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54 minutes ago, Maithanet said:

But that's just Florida.  Election officials in Arizona and Pennsylvania have already come out and said that there's no way we'll have a winner on election night.

Your premise still makes no sense.  Many absentee/mail in ballots will be delivered before election day, I know mine will.  And many states can begin processing and even counting those ballots before election day as well, which means their results will precede the in-person election day vote.  Looking over the list and focusing only on competitive states, the following states can begin counting (not just processing) absentee ballots before elections day:  Arizona, Colorado, North Carolina, Ohio.  The following states begin counting such ballots upon the start of election day - in other words they'll be counted concurrently with the in-person election day vote:  Georgia, Iowa, Michigan, Nevada, Pennsylvania, Texas, Wisconsin.  The following states begin counting such votes after the polls close, so you do have a point there:  Florida, Minnesota, New Hampshire.

Further, you're also not taking into account early voting, which is substantial in pretty much every state these days and definitely should be heightened in our current situation.

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We as a nation need to get out of the habit of expecting election day results. If you do mail in balloting the right way it SHOULD take longer to process, because you're spending time verifying signatures and addresses and making sure each vote is counted correctly. This takes time. 

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2 minutes ago, DMC said:

Your premise still makes no sense.  Many absentee/mail in ballots will be delivered before election day, I know mine will.  And many states can begin processing and even counting those ballots before election day as well, which means their results will precede the in-person election day vote.  Looking over the list and focusing only on competitive states, the following states can begin counting (not just processing) absentee ballots before elections day:  Arizona, Colorado, North Carolina, Ohio.  The following states begin counting such ballots upon the start of election day - in other words they'll be counted concurrently with the in-person election day vote:  Georgia, Iowa, Michigan, Nevada, Pennsylvania, Texas, Wisconsin.  The following states begin counting such votes after the polls close, so you do have a point there:  Florida, Minnesota, New Hampshire.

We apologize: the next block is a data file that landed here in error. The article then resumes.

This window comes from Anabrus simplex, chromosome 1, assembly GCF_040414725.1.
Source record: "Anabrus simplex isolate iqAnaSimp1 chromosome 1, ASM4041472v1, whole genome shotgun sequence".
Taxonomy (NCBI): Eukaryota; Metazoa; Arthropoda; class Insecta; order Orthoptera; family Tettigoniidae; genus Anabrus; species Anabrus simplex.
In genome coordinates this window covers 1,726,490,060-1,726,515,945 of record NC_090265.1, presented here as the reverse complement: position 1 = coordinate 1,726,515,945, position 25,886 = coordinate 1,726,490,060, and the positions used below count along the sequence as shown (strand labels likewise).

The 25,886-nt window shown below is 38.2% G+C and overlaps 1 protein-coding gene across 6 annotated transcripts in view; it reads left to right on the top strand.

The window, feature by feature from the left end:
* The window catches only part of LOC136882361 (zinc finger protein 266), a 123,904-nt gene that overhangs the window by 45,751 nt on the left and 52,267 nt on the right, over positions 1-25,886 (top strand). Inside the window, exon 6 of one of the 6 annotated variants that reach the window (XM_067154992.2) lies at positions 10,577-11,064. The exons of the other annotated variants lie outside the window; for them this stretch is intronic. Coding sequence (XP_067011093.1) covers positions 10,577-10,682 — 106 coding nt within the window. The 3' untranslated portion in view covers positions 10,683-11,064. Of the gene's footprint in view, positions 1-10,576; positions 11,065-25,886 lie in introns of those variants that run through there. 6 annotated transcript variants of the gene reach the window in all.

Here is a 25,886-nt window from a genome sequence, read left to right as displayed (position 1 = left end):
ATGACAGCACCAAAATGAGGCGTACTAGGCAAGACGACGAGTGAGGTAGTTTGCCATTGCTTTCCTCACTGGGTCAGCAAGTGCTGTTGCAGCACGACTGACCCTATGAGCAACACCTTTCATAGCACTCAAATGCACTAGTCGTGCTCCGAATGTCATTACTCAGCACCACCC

As you well know, processing and counting absentee ballots takes longer than in-person ballots.  Across the country we've seen huge delays in getting a final count in primary elections, and those elections have lower turnout and less political stakes than the general election will.  Whether a state like Michigan or Pennsylvania start counting the morning of, or the evening of makes little difference, they won't be close to finished counting by midnight.  In all likelihood, it will take days for some states, weeks for others.  

In 2018, Arizona didn't know the winner of the Senate contest for a week, and that race wasn't super close - Sinema won by 2% in spite of trailing on election night.  It is virtually impossible to imagine that we'll know the winner of AZ, GA, MI, PA, WI on election night.  Maybe if things are running very smoothly we'll have a call for TX, FL, NC, CO and OH.  

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5 minutes ago, Maithanet said:

Whether a state like Michigan or Pennsylvania start counting the morning of, or the evening of makes little difference, they won't be close to finished counting by midnight.  In all likelihood, it will take days for some states, weeks for others.

Yes, it takes more time, but it's wrong to say it makes no difference when your argument is the results that would be reported on election night would solely be based on the in-person election day vote.  That's simply not how it works.  Moreover, responsible election analysts are not going to cover the results in such a way, and there's still plenty of responsible election analysts.  Hell, there's more than there ever has been as it's become a cottage industry.  Arizona may not have officially announced Sinema as the winner for awhile, but most were pretty confident she'd eventually win by election night.

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19 minutes ago, DMC said:

Arizona may not have officially announced Sinema as the winner for awhile, but most were pretty confident she'd eventually win by election night.